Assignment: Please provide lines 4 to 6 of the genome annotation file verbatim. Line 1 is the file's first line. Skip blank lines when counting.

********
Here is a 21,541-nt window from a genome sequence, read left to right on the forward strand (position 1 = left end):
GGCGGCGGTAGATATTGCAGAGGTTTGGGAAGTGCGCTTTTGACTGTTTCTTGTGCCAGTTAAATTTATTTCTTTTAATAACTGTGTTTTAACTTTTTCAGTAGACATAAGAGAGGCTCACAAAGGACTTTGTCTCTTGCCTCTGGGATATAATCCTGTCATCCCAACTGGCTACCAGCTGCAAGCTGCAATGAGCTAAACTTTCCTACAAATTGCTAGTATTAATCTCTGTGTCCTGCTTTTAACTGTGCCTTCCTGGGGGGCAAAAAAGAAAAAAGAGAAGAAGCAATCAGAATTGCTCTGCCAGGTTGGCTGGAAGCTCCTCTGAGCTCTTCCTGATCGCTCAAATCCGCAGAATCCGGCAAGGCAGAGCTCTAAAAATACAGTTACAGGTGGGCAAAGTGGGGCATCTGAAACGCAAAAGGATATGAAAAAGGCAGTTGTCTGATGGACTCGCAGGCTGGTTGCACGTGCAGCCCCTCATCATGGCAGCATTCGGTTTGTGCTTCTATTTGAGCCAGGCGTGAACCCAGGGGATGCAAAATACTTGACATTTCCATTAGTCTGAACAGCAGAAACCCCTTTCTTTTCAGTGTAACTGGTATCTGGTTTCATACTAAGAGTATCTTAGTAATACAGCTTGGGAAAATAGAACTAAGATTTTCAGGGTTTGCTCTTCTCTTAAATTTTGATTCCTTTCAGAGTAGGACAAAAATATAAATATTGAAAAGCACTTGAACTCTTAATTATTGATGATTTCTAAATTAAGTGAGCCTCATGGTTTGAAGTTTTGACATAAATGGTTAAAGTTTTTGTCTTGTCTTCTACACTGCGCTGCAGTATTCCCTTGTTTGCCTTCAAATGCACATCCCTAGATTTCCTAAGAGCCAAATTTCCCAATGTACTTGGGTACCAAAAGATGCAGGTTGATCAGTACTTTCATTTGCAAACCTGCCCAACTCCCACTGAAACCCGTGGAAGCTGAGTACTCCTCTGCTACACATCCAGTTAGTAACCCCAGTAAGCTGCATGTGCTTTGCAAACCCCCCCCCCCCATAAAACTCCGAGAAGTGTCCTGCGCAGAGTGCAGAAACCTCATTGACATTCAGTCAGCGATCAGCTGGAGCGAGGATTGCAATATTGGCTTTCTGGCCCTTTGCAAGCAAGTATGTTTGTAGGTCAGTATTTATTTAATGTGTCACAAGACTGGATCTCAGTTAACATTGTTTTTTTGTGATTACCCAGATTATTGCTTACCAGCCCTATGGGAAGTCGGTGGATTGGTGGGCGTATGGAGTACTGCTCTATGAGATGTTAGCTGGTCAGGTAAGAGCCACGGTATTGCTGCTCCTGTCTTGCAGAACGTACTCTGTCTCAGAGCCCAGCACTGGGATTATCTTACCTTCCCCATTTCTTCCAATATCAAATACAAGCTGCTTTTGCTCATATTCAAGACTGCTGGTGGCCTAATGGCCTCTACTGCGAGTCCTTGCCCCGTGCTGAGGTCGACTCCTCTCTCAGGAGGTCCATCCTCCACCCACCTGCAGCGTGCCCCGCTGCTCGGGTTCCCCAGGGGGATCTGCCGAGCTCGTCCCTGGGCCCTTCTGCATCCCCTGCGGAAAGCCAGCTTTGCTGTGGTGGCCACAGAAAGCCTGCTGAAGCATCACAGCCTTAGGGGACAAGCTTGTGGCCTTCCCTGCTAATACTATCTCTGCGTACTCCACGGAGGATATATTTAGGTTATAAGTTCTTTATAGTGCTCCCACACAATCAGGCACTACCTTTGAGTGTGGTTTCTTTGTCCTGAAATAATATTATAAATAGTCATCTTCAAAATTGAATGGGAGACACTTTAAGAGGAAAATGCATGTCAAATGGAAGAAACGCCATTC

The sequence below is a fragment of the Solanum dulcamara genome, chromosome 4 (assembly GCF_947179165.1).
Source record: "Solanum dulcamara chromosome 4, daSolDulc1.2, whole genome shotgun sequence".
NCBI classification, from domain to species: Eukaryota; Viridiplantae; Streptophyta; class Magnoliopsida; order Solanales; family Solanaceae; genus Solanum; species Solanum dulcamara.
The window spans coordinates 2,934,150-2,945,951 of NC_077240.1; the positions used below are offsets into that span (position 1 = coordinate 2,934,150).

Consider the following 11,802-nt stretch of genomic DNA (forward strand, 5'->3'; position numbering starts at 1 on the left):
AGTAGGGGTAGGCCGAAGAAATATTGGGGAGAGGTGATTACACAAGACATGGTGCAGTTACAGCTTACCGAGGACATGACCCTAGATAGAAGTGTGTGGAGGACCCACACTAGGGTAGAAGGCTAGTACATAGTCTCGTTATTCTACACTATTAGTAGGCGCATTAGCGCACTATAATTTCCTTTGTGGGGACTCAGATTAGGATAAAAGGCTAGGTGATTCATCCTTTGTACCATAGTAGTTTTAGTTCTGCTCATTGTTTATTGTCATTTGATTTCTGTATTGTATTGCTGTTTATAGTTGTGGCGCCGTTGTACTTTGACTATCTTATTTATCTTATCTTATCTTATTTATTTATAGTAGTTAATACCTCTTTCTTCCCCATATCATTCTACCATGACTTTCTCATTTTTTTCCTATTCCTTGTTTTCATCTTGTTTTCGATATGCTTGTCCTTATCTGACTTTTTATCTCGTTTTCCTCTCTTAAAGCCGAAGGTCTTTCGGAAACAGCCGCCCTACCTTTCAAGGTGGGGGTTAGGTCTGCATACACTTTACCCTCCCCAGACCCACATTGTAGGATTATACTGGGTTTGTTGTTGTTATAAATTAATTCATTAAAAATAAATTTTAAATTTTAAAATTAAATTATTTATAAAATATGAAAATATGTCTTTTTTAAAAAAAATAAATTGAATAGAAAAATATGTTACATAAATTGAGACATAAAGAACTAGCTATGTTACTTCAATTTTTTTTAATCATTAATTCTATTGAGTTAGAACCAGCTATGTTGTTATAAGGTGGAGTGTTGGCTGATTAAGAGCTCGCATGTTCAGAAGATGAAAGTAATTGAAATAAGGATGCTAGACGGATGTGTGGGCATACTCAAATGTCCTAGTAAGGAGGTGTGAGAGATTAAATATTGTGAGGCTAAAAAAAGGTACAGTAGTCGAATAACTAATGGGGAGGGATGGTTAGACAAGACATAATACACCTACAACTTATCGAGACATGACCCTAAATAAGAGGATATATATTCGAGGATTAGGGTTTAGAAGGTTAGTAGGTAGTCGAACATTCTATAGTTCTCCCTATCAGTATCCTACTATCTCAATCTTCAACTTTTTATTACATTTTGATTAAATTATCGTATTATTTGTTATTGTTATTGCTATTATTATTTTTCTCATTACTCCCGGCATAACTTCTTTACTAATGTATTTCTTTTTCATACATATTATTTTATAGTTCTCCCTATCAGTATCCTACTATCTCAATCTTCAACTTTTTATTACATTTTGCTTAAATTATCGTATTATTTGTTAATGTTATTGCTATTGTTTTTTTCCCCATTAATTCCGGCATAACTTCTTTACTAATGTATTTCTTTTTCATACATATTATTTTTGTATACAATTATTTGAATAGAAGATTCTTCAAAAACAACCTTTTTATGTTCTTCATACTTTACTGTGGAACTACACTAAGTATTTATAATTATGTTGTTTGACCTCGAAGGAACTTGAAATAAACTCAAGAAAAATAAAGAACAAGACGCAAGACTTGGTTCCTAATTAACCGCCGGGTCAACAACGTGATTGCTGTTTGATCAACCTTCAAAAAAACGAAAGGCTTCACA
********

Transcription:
Source record: "Solanum dulcamara chromosome 4, daSolDulc1.2, whole genome shotgun sequence".
NCBI classification, from domain to species: Eukaryota; Viridiplantae; Streptophyta; class Magnoliopsida; order Solanales; family Solanaceae; genus Solanum; species Solanum dulcamara.
The window spans coordinates 2,934,150-2,945,951 of NC_077240.1; the positions used below are offsets into that span (position 1 = coordinate 2,934,150).